Launching a new global health and fitness platform is no easy task, especially during a global lockdown. But David Morin, one of today’s top fitness models, is always up for a challenge. He joins Andre Stone and Adriana Escalante as part of our ongoing coverage of CES 2021.
Morin says his new app, called Ultrahuman, is “a convenient way for you to be able to capitalize on the time that you’ve allocated towards attaining [your] fitness goals at home,” he says. It’s fully comprehensive, fully holistic, and has programs from yoga to weightlifting. “It has everything you need to achieve what you set out to do.”
Exercise is typically an organic and biological experience, which tends to be the opposite of machines and technology. But tech obviously has its place in making people healthier and helping them become better athletes. Not only can tech provide biometric data, it helps with optimized tracking and goal setting. It’s really about the whole picture, Morin says. It’s about being “the best self that you can be.” Humans are hard-wired to adapt to those challenges, he says, “and I think Ultrahuman does a great job of putting that power right in your hand, so you have no excuses” and you can achieve your personal fitness goal every day.
“There’s things that we’ve had to adjust every single day,” Morin says of this past year. “The reality is, you are the front line to expressing what you have right now, and being grateful for what you have right now. Those challenges are really just opportunities, when you take something into your own hands and say, ‘Hey look — I’ve got the ability, I can tackle any challenge that comes my way.’”
Fitness and social media are a natural pairing, says Morin, adding that “it’s a daily reminder of ‘let’s say on track!’” About 40% of people who make fitness promises to themselves fail within the first 60 days. “That’s why I’m so passionate about projecting my efforts everyday,” he said, so that others can realize how valuable they are, and how they can be a manufacturer of happiness. “The way you see, the way you react to things, and the way you empower others really does determine you own emotional well-being,” he says, adding that if you have a group on social media, you can look to it every single day for encouragement, and those people can be like your heartbeat.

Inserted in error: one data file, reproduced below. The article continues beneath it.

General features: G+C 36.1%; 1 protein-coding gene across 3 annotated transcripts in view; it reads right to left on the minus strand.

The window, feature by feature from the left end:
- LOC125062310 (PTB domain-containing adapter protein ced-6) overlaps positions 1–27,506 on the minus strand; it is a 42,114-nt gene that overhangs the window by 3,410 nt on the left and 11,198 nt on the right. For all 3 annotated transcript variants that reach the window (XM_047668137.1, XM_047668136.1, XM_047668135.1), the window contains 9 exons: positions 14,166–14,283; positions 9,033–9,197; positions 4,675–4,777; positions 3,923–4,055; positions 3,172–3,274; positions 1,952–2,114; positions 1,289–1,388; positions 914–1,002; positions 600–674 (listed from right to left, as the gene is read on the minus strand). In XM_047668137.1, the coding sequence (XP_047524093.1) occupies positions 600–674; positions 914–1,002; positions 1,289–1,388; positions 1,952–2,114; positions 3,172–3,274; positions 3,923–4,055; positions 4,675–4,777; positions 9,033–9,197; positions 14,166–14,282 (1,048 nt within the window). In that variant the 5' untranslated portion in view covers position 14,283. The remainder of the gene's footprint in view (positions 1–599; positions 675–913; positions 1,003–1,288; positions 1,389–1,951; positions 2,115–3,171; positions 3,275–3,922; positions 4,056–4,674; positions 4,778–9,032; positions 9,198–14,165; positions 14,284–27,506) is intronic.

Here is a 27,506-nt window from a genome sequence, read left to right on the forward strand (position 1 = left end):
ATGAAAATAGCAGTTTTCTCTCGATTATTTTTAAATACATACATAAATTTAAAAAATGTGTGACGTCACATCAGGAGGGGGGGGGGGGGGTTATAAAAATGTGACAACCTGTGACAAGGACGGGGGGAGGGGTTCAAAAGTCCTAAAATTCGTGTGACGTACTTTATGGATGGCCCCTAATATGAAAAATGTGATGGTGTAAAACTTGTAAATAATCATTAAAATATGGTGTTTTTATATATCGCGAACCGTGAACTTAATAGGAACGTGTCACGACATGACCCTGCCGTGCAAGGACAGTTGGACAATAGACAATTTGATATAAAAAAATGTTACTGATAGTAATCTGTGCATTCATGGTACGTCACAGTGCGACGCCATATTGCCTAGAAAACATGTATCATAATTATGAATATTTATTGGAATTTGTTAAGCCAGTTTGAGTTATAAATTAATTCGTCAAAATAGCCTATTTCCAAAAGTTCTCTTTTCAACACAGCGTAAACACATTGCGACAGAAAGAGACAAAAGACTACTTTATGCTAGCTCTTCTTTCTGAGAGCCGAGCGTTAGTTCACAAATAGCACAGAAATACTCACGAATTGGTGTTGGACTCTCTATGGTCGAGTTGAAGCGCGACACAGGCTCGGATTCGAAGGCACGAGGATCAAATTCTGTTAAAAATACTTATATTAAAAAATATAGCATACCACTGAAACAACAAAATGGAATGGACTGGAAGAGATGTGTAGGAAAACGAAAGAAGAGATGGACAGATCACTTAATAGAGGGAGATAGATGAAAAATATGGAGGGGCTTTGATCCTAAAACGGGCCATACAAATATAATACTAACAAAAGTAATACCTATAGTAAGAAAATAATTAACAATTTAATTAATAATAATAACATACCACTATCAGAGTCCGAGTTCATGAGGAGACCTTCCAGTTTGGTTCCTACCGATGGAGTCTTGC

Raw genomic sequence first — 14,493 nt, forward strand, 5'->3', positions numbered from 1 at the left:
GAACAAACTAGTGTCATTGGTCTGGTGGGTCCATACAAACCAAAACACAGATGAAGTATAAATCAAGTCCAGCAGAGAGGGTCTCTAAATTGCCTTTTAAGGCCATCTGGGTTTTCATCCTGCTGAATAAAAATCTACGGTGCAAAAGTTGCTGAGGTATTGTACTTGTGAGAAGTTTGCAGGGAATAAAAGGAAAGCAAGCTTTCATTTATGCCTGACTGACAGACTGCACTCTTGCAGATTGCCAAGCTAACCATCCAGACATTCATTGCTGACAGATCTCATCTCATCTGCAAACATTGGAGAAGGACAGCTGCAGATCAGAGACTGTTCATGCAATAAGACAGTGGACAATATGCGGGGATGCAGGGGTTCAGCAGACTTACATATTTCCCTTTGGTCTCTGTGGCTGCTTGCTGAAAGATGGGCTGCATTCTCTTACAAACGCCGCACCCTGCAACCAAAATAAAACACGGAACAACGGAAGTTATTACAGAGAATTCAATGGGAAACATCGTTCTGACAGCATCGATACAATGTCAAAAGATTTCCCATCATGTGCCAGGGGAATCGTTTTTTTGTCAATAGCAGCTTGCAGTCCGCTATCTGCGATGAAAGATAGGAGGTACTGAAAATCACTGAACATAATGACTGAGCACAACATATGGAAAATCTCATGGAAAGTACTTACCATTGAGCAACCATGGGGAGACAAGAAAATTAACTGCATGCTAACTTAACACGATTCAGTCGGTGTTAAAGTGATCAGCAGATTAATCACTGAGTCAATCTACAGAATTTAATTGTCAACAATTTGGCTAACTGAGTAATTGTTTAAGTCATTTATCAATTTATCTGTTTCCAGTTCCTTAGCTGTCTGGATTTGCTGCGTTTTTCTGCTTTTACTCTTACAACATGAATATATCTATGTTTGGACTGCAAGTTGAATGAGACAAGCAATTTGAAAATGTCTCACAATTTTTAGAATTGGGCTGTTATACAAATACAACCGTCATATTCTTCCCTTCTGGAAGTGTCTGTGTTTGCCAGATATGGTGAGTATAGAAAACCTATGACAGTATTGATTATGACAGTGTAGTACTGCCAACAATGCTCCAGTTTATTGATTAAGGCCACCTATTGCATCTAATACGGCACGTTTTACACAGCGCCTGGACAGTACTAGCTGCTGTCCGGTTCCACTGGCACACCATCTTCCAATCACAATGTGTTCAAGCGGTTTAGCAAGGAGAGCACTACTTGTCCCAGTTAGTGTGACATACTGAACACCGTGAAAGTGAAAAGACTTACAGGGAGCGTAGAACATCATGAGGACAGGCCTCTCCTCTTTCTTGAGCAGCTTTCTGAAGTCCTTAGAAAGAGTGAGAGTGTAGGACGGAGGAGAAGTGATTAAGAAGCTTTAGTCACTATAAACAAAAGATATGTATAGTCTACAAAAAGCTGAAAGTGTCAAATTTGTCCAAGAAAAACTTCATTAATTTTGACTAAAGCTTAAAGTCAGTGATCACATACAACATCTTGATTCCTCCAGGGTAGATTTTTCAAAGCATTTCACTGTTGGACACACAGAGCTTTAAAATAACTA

Fitness isn’t just something that makes Morin feel good. Four years ago, he had a pulmonary embolism and was in a coma for five days, due to a (thankfully) benign tumor inside the wall of his heart’s atrium, so it’s incredibly important for him to track his heart rate. And the use of technology is what allows him to keep tabs on what’s happening in his body. “Before working out, I use the technology, I use the app, [and] there’s a breathing sequence that I go through that I use through the Ultrahuman app,” he said. “And then when I cool down, I use the app [and] one of the meditation sections to draw the energy I’ve exhausted back in, and revitalize and recover.”
Technology is revolutionizing the way we connect with our bodies, Morin notes. Cryotherapy, infrared saunas, and electro stimulation are just a few of the concepts being driven by tech. “The future right now is just so wide open,” he says. “I’m trying to marry the best of what’s been proven to be physiologically sound through studies in a holistic sense, but also challenge myself to integrate technologies that will work in tandem with those tried-and-true ancient wisdoms. It’s a brand-new world, and I’m excited!”
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